Running an Isla Vista storefront is not all lattes and catchy names — businesses can be forced to hibernate for long stretches at a time when UC Santa Barbara is not in session, as thousands of students clear out during breaks throughout the year, oftentimes for weeks. With fewer customers, fewer employees and the high price of rent to pay for the “ideal location,” it comes as no surprise that many businesses in Isla Vista can struggle to stay afloat during these time periods.
Many established places in I.V. have the hard choice of whether to cut their losses and close for break, or try and stay open, according to Boxi Wang, owner of Mojo Teahouse.
“We do compare sales data from previous year[s] and also look at the demographic of [the] current academic year to reach a decision on if we should be open or not,” Wang said.
Wang said Mojo Teahouse has used UCSB demographics, along with analysis of their own financial statistics, to help them predict the loss or benefit of staying open.
The lack of retail lots available in I.V. also gives the illusion of businesses having a monopoly on the population, Wang added.
“People tend to look at the bright side, such as a huge student population in close proximity,” Wang said. “They need to realize that being in I.V. also has many downsides like higher retail rent, minimal share of the Goleta market and a more challenging workforce to manage.”
Based on foot traffic alone, businesses typically can have high expectations for revenue, which helps enable high rent prices for businesses, Troy Yamasaki, the general manager of Cajé, said. But winter break brings a decrease in customers, and despite the density in population, college students can turn out to be a much more difficult demographic to break into, Yamasaki explained.
According to Yamasaki, this is because students often have limited resources and have a higher standard for what they are willing to spend money on and the value they are getting. Businesses struggle to meet this standard at a price that pays the bills, he added.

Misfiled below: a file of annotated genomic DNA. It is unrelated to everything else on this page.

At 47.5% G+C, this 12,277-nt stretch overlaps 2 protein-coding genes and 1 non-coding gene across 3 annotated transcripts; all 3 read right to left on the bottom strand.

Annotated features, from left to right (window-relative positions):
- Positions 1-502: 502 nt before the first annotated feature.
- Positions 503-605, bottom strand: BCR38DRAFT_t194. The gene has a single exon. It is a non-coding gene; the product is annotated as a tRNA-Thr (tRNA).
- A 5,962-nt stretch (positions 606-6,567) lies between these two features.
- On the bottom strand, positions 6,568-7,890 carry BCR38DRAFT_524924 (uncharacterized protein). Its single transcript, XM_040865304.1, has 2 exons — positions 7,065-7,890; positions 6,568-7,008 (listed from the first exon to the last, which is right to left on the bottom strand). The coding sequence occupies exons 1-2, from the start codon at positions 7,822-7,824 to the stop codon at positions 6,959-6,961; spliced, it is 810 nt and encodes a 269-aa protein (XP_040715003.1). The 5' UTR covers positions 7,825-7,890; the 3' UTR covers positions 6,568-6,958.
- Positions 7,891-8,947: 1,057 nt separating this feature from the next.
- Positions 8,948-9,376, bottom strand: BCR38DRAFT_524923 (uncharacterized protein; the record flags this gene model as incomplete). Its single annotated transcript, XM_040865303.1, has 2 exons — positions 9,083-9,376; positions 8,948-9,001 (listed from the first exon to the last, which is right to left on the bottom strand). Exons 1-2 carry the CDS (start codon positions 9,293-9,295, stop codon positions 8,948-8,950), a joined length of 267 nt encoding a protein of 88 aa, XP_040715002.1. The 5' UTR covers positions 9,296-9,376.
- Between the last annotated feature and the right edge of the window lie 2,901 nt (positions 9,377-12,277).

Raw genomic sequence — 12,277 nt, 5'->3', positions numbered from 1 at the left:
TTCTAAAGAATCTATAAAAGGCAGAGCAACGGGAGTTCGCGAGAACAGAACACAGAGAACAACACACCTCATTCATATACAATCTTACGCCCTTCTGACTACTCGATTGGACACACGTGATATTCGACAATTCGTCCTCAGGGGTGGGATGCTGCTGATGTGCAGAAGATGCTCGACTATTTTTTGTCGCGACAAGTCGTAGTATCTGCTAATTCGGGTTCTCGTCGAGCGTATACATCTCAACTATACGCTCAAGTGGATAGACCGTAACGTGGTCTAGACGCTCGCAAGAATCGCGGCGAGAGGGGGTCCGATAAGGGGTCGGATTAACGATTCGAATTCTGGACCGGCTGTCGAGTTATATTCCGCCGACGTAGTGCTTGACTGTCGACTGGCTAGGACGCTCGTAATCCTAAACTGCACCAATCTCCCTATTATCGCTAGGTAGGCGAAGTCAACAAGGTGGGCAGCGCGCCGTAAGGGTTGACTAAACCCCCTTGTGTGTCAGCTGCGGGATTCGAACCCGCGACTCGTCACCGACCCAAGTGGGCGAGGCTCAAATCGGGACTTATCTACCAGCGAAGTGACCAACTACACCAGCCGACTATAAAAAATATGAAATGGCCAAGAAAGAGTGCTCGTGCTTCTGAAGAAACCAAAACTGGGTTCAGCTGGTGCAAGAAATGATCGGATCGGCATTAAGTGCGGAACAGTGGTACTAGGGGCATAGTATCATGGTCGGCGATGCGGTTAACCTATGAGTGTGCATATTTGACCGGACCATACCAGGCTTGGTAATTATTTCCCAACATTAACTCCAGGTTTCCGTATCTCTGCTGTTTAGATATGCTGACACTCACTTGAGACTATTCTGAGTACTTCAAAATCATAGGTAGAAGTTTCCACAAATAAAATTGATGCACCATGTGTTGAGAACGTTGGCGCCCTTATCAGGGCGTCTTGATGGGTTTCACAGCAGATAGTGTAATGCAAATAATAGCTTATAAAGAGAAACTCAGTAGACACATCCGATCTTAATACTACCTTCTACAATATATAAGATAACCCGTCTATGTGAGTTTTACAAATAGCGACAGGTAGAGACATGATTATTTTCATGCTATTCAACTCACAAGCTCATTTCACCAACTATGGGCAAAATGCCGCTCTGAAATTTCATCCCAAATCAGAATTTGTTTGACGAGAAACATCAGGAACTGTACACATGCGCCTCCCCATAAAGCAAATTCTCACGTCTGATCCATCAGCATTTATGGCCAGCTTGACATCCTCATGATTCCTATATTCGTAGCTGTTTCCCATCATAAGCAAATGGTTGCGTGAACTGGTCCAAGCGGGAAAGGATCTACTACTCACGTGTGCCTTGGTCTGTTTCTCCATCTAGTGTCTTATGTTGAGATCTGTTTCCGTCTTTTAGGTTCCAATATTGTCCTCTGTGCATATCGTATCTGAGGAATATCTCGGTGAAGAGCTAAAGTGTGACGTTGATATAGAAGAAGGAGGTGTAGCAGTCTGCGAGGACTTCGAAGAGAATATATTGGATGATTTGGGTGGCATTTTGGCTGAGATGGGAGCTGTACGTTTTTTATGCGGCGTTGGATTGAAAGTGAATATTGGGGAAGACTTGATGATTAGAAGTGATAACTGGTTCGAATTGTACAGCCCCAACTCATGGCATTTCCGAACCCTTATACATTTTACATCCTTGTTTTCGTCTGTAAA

The high cost of living also makes it hard for businesses to have sufficient time to establish the roots they need to develop a following, especially for smaller businesses, according to Darien Nisbett, marketing representative at Woodstock’s.
“I would imagine it is difficult to generate the sales necessary to pay your employees a living wage and eliminate turnover in that sense as well,” Nisbett added.
Additionally, winter break brings the challenge of finding people to work; UCSB or Santa Barbara Community College students make up the majority of employees — Nisbett said students make up 90% of employees at Woodstock’s, which means they often go home for breaks.
Closing the store can bring more benefits than keeping it open; maintaining a healthy store is not simply about cash flow but also maintaining an enjoyable and inviting atmosphere.
“We take this time to update the restaurant … [We] see an increase in business in-store from families in the surrounding areas and businesses in Goleta, as well as deliveries,” Nisbett added.
Many businesses have found that in recent years, the gamble to stay open has proved to be more and more successful. Yamasaki said he has noticed an increasing number of students who choose to stay over break. And as these businesses have developed a more consistent customer base, they can rely on some of these students to still support the store.
“We stayed open almost the whole break and we gained some understanding that many international and out-of-state students are still here. They appreciate having some place to hang out and eat,” Wang said.
Besides winter break, summer also proves challenging to businesses, which often find profits to be cut in half for three months out of the year. But this trend appears to also be shifting slightly, according to Yamasaki.
“A lot more students seem to be taking summer school. The UC keeps admitting more students and I think it encourages just generally higher populations and people that will visit during the summer,” Yamasaki said.
According to Wang, one way for unestablished businesses to manage and learn to thrive in I.V. year round is to refine methods during breaks and summers.
“It’s not even the initial capital to start a business, but the capital it takes on your personal life to really almost be a martyr to the business for a few years until it establishes those solid roots,” Yamasaki added.
A version of this article appeared on p. 4 of the Jan. 16 print edition of the Daily Nexus.